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QATAR claimed to abolish their vile “modern slavery” kafala system today and announced a new “evidence-based minimum wage law” from January 2020.
The bloodstained Gulf state won the right to stage the 2022 World Cup in a controversial vote by football’s governing body Fifa during December 2010.
In the wake of delivering the successful bid for international football’s showpiece event, there was increased scrutiny over Qatar’s diabolical labour laws governing the estimated two million migrant workers who have been exploited while building the infrastructure.
Despite numerous broken promises from the Qatari government to improve matters within the small, but oil-and-gas-rich, country, nothing was done.
Last month, human rights’ organisation Amnesty International published a 52-page report, titled All Work, No Pay: The Struggle of Qatar’s Migrant Workers For Justice, which points out that the pledges have “not yet been matched by reality.”
However, yesterday’s announcement to end the kafala system, a sytem of virtual enslavement under which their ability to leave the country or change job is entirely at the whim of their employer, saw International Trade Union Confederation (ITUC) general secretary Sharan Burrow declare that “Qatar is changing.”
Exit visas for workers — including domestic workers, those in government and public institutions, and workers employed at sea, in agriculture as well as casual workers — have been eliminated and these workers finally have the same rights as all workers in Qatar. The same non-discriminatory law will apply for all workers including domestic workers.
From the start of next year, a new evidence-based minimum wage law that applies to all nationalities is established.
The abolition of the no objection certificates (NOC) will also allow workers to change their jobs without the permission of their employer, following normal contractual commitments.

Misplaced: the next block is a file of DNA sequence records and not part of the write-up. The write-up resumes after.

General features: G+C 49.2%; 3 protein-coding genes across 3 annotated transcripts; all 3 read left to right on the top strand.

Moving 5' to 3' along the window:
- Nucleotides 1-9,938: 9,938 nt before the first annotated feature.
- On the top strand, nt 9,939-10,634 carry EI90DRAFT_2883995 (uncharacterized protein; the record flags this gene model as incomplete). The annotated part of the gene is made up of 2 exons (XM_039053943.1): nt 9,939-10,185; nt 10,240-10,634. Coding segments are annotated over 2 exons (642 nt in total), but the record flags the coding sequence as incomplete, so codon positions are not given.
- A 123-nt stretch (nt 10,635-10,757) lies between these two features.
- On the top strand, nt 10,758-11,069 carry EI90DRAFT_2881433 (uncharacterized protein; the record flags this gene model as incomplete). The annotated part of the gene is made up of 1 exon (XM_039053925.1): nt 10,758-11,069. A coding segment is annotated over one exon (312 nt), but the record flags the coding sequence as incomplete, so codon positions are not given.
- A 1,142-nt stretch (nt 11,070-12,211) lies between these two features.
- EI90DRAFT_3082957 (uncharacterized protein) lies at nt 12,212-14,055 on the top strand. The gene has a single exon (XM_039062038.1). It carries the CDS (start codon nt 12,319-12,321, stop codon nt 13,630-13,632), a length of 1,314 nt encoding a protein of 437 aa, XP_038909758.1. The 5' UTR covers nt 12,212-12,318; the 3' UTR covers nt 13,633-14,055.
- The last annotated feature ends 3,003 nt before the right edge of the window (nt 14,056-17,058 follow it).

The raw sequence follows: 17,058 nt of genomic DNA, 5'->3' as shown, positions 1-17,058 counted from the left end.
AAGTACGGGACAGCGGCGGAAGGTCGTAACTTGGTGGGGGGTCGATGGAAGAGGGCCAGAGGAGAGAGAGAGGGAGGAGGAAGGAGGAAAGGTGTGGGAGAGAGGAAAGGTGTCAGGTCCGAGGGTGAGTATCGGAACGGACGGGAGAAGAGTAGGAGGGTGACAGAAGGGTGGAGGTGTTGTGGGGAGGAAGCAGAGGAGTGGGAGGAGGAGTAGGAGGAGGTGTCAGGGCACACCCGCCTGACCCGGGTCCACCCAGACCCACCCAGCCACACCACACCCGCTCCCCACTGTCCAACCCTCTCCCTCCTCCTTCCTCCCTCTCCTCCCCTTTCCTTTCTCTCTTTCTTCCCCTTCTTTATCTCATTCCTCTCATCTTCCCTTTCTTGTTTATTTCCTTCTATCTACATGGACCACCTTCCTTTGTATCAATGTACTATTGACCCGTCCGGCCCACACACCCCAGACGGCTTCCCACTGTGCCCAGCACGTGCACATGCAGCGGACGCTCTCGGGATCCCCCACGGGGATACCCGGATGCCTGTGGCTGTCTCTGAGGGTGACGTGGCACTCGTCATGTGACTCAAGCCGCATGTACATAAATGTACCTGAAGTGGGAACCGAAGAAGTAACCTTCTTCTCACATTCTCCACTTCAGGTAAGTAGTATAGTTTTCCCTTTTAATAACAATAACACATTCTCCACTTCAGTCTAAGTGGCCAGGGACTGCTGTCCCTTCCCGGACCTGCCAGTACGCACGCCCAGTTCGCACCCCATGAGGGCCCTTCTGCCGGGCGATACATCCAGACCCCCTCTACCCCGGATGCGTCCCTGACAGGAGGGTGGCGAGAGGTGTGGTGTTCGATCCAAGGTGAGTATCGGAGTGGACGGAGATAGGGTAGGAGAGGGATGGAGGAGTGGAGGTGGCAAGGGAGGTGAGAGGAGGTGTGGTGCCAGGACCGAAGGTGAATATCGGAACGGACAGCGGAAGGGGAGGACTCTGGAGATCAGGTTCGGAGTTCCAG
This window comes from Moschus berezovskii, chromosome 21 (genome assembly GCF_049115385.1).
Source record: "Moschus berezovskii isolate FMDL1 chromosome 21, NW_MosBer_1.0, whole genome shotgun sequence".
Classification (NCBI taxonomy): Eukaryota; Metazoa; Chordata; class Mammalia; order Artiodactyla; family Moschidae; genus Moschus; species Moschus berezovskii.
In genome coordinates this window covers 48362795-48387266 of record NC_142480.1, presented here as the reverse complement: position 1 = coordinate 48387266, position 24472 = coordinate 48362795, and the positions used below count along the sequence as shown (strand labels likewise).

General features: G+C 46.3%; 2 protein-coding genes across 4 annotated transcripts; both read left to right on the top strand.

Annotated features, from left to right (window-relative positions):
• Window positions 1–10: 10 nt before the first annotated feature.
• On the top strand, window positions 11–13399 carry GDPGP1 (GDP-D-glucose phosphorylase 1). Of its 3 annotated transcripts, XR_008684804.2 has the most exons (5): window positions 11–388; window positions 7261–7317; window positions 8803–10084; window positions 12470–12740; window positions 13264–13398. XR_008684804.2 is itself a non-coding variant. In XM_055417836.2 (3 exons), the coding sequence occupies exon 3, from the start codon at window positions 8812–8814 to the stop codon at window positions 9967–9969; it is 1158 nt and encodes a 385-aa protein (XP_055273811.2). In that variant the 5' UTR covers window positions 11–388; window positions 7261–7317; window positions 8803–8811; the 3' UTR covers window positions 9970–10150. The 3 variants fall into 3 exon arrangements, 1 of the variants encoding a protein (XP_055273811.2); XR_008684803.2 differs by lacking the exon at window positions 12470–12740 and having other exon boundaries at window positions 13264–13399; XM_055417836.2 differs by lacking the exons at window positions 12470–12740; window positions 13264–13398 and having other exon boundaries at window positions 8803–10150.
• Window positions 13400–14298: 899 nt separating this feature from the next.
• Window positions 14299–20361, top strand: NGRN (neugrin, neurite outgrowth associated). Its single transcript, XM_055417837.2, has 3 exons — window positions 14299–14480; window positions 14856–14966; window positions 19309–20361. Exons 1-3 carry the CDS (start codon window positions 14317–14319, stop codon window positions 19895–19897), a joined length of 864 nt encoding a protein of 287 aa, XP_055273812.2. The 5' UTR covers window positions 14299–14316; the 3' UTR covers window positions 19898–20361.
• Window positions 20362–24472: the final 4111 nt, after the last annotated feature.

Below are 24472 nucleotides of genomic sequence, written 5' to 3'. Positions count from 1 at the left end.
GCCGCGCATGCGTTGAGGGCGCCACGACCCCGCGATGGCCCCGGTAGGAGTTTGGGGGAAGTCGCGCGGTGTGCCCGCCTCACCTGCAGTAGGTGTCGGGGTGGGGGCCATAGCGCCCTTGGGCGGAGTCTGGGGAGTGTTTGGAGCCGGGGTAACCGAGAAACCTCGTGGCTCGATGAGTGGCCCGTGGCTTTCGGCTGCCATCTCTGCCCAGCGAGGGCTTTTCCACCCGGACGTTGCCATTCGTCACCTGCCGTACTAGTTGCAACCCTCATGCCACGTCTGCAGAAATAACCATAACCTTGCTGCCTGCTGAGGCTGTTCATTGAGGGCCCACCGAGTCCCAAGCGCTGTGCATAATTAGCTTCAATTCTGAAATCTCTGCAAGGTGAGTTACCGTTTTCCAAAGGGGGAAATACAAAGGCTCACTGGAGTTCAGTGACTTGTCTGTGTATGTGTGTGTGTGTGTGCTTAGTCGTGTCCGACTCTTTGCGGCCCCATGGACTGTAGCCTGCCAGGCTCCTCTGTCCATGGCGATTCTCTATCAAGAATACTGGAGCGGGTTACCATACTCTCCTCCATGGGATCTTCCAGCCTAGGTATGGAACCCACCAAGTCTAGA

“Qatar is changing,” said Burrow. “The new tranche of laws will bring an end to the kafala system of modern slavery: exit visas for all workers including domestic workers eliminated; a system of contracts that are transparent and labour courts to enforce them; the end to permission to leave a job, with criteria equivalent to any modern industrial relations system; and a government fund to ensure workers are not disadvantaged by exploitative employers, while the state pursues recovery of entitlements.
“We recognise that an evidence-based minimum wage, the first of its kind in the Middle East, will be a major improvement for workers, and will guarantee a minimum level of protection. We urge the government to announce the new rate as quickly as possible.
“Workers want to work in the Gulf states, they want to support their families at home, but they also want decent work where they are treated fairly and with dignity and respect. While we witness the changes in Qatar, sadly this is not the case in neighbouring countries where migrant workers are still treated as less than human with few rights and freedoms.
“The reforms need to become embedded in employment practice and strong legal compliance. But the partnership between the Qatar government and the ILO supported by the ITUC is working to change lives — to change a nation.”
The new laws will be submitted to the Advisory (Shura) Council in November and come into effect on January 1 2020.
The programme of reforms is part of a three-year technical co-operation agreement with the International Labour Organisation. A review of the agreement will be reported to the ILO Governing Body in November.
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